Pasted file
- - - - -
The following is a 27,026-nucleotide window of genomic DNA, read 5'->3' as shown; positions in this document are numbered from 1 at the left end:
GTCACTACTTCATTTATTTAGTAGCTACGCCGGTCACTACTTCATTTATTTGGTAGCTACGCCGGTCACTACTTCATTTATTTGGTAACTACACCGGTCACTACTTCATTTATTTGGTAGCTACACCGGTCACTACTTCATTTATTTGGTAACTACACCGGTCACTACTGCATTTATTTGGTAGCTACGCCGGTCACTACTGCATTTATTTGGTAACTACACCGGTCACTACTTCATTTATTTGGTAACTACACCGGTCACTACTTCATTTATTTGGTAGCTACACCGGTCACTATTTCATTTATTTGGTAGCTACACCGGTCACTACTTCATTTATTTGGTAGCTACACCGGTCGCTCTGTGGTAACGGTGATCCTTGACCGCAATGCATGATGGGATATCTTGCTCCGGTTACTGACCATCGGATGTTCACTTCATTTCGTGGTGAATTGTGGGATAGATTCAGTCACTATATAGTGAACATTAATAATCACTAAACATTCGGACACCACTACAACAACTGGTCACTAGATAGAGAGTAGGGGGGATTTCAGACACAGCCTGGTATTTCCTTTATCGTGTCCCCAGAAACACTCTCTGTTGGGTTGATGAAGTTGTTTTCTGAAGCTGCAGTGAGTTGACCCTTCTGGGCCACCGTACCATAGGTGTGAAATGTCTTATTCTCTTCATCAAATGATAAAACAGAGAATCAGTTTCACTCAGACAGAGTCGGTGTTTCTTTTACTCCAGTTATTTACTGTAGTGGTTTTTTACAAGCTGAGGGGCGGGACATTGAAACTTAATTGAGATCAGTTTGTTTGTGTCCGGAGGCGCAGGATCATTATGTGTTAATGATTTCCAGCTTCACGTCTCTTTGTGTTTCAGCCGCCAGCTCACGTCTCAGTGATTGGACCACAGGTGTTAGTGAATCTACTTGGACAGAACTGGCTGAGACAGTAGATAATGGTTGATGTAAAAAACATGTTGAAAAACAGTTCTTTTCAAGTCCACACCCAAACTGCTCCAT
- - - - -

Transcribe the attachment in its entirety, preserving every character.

The following is a 27,026-nucleotide window of genomic DNA, read 5'->3' as shown; positions in this document are numbered from 1 at the left end:
GTCACTACTTCATTTATTTAGTAGCTACGCCGGTCACTACTTCATTTATTTGGTAGCTACGCCGGTCACTACTTCATTTATTTGGTAACTACACCGGTCACTACTTCATTTATTTGGTAGCTACACCGGTCACTACTTCATTTATTTGGTAACTACACCGGTCACTACTGCATTTATTTGGTAGCTACGCCGGTCACTACTGCATTTATTTGGTAACTACACCGGTCACTACTTCATTTATTTGGTAACTACACCGGTCACTACTTCATTTATTTGGTAGCTACACCGGTCACTATTTCATTTATTTGGTAGCTACACCGGTCACTACTTCATTTATTTGGTAGCTACACCGGTCGCTCTGTGGTAACGGTGATCCTTGACCGCAATGCATGATGGGATATCTTGCTCCGGTTACTGACCATCGGATGTTCACTTCATTTCGTGGTGAATTGTGGGATAGATTCAGTCACTATATAGTGAACATTAATAATCACTAAACATTCGGACACCACTACAACAACTGGTCACTAGATAGAGAGTAGGGGGGATTTCAGACACAGCCTGGTATTTCCTTTATCGTGTCCCCAGAAACACTCTCTGTTGGGTTGATGAAGTTGTTTTCTGAAGCTGCAGTGAGTTGACCCTTCTGGGCCACCGTACCATAGGTGTGAAATGTCTTATTCTCTTCATCAAATGATAAAACAGAGAATCAGTTTCACTCAGACAGAGTCGGTGTTTCTTTTACTCCAGTTATTTACTGTAGTGGTTTTTTACAAGCTGAGGGGCGGGACATTGAAACTTAATTGAGATCAGTTTGTTTGTGTCCGGAGGCGCAGGATCATTATGTGTTAATGATTTCCAGCTTCACGTCTCTTTGTGTTTCAGCCGCCAGCTCACGTCTCAGTGATTGGACCACAGGTGTTAGTGAATCTACTTGGACAGAACTGGCTGAGACAGTAGATAATGGTTGATGTAAAAAACATGTTGAAAAACAGTTCTTTTCAAGTCCACACCCAAACTGCTCCAT